Slide whistle

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Slide whistle

A slide whistle (variously known as a swanee or swannee whistle, lotos flute[1] piston flute, or jazz flute) is a wind instrument consisting of a fipple like a recorder's and a tube with a piston in it. Thus it has an air reed like some woodwinds, but varies the pitch with a slide. The construction is rather like a bicycle pump. Because the air column is cylindrical and open at one end and closed at the other, it overblows the third harmonic.

Piston flutes, in folk versions usually made of cane or bamboo, existed in Africa, Asia, and the Pacific as well as Europe before the modern, manufactured version was invented, apparently in England in the nineteenth century. The latter, which may be more precisely referred to as the slide or Swanee whistle, is commonly made of plastic or metal.[2]

The modern slide whistle is perhaps most familiar in its use as a sound effect (as in the sound tracks of animated cartoons, when a glissando can suggest something rapidly ascending or falling, or when a player hits a "Bankrupt" on Wheel of Fortune), but it is also possible to play melodies on the slide whistle.

The swanee whistle dates back at least to the 1840s, when it was manufactured by the Distin family and featured in their concerts in England. Early slide whistles were also made by the English J Stevens & Son and H A Ward. By the 1920s the slide whistle was common in the USA, and was occasionally used in popular music and jazz as a special effect. For example it was used on Paul Whiteman's early hit recording of Whispering (1920).[3] Even Louis Armstrong switched over from his more usual cornet to the slide whistle for a chorus on a couple of recordings with King Oliver's Creole Jazz Band.[4] At that time, slide saxophones, with reeds rather than a fipple, were also built. The whistle was also widely used in Jug band music of the 1920s such as Whistler's Jug Band.

In the 1930s through the 1950s it was played with great dexterity by Paul 'Hezzie' Trietsch, one of the founding members of the Hoosier Hot Shots. They made many recordings.

A more recent appearance of the slide whistle can be heard in the 1979 song "Get Up" by Vernon Burch. The slide whistle segment of this song was later sampled by Deee-Lite in their 1990 hit Groove Is in the Heart. The Las Vegas based band Holes and Hearts also used the slide whistle on their song Dancing Monkey.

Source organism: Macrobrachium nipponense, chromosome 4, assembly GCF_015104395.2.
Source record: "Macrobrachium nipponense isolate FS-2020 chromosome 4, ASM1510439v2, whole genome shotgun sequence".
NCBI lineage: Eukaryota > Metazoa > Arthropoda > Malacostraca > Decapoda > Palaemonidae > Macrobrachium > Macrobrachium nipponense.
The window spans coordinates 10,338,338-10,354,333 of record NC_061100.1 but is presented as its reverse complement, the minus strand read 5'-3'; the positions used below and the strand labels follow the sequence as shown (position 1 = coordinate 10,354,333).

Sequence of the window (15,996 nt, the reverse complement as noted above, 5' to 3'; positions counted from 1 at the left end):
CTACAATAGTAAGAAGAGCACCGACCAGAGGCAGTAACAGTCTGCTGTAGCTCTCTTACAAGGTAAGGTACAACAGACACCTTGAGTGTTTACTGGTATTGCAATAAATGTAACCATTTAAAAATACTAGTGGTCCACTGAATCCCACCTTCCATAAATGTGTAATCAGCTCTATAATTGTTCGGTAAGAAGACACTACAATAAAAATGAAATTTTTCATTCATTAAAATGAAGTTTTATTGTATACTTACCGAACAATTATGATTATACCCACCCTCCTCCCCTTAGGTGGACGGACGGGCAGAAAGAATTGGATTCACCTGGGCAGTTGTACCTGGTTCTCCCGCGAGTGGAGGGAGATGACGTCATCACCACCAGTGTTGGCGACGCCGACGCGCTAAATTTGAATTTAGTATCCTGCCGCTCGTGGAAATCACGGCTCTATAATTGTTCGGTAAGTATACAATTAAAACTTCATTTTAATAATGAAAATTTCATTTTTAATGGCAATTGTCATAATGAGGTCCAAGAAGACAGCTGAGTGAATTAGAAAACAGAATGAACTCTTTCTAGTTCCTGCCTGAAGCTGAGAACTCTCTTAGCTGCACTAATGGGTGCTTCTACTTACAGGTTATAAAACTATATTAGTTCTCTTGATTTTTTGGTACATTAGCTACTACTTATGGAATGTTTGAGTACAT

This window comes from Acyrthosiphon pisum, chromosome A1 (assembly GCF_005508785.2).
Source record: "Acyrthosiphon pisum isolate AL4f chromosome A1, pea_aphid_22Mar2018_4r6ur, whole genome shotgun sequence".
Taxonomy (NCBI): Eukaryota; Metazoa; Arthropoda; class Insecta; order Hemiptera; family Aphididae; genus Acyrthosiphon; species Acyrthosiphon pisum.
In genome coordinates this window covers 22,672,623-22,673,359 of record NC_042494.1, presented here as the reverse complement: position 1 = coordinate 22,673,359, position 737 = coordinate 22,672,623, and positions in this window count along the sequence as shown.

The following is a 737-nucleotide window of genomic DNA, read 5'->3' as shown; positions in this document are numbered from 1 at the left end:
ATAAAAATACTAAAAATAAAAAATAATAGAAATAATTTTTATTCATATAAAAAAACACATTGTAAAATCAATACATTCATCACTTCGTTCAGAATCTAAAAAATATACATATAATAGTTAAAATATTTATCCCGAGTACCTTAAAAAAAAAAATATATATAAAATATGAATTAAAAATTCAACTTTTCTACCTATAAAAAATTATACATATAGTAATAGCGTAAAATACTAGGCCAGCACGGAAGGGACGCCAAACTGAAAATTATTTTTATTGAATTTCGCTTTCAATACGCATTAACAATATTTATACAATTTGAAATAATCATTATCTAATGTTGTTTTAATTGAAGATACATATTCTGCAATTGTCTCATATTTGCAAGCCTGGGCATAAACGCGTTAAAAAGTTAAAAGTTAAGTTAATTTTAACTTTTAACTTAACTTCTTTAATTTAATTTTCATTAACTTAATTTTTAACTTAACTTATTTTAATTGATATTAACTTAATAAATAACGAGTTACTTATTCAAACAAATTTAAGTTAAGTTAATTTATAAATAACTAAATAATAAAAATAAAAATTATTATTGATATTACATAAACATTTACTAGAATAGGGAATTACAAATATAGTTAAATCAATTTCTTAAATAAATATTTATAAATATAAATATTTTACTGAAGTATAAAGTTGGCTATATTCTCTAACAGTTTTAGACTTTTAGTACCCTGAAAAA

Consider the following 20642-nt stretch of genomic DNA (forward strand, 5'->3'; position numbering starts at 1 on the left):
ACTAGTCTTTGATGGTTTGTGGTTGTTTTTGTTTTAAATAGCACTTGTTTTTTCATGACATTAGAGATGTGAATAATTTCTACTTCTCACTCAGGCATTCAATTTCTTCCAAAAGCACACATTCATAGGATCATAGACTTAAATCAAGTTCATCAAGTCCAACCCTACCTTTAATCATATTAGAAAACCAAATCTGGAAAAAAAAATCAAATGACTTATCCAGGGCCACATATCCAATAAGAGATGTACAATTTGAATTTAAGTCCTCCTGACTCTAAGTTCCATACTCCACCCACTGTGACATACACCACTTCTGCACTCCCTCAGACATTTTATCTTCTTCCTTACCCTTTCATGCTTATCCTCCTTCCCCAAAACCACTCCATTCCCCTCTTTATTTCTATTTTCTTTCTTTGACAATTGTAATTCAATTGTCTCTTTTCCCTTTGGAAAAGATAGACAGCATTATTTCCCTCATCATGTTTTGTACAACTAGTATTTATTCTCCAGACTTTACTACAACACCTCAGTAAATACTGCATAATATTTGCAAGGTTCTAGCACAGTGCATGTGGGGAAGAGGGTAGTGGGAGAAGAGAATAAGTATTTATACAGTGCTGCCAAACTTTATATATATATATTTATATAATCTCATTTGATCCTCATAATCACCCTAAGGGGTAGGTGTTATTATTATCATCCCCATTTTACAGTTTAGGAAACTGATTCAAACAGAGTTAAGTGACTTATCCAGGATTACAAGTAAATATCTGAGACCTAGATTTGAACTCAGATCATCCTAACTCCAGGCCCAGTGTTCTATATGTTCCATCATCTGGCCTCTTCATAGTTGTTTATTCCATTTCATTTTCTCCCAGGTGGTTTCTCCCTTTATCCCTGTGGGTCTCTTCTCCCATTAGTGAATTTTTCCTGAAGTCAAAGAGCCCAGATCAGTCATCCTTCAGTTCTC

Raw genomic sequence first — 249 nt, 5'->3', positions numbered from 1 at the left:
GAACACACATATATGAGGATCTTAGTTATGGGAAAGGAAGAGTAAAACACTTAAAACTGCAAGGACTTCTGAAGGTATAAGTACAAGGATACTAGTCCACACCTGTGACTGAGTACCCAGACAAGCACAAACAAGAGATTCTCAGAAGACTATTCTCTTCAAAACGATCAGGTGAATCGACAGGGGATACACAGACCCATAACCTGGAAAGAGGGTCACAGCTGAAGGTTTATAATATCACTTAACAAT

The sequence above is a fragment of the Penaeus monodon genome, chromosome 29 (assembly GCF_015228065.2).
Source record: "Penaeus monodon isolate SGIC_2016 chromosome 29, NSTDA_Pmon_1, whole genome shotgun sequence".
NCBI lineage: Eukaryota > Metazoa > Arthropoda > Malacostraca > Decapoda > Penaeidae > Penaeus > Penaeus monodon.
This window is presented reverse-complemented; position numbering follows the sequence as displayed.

Fred Schneider of The B-52s plays a plastic toy slide whistle in live performances of the song "Party Out of Bounds" as a prop for the song's drunken partygoer theme, in place of the trumpet thus used in the studio for the Wild Planet song.

In 2011 the slide whistle has enjoyed somewhat of a revival, with top session players such as Seadna McPhail guesting on a host of top selling pop albums.

The slide whistle is probably thought of today primarily as a kind of "toy" instrument, especially in the West, although it has been and continues to be used in various forms of "serious" music. Its first appearance in notated European classical music may have been when Maurice Ravel called for one in his opera, L'enfant et les sortilèges.[2] More modern uses in classical music include Paul Hindemith's Kammermusik No. 1, op. 24 no. 1 (1922), Luciano Berio's Passaggio, which uses five, and the Violin Concerto of György Ligeti, as well as pieces by Cornelius Cardew, Alberto Ginastera, Hans Werner Henze, Peter Maxwell Davies, and Krzysztof Penderecki. The slide whistle is also used in many of the works of P. D. Q. Bach.

To fans of 1970s BBC children's television, the instrument will always be associated with the voices of the Clangers. The instrument also features prominently in the game of "Swanee-Kazoo" in the long-running radio panel game, I'm Sorry I Haven't a Clue.

In the earliest episodes of The Simpsons, the character of Sideshow Bob only communicates through the use of a slide whistle. He abandons the whistle when he frames Krusty the Clown for armed robbery and takes over as host of Krusty's television show. From this point, Sideshow Bob is voiced by actor Kelsey Grammer.

See also[edit]

References[edit]

  1. ^ Karl Peinkofer and Fritz Tannigel, Handbook of Percussion Instruments, (Mainz, Germany: Schott, 1976), 78.
  2. ^ a b Hugh Davies. "Swanee whistle." In Grove Music Online. Oxford Music Online, http://www.oxfordmusiconline.com/subscriber/article/grove/music/47634 (accessed October 10, 2009).
  3. ^ Berrett, Joshua (2004). Louis Armstrong & Paul Whiteman: Two Kings of Jazz, p. 62. Yale University Press. ISBN 0-300-10384-0.
  4. ^ Louis Armstrong's discography: Early years - 1901 1925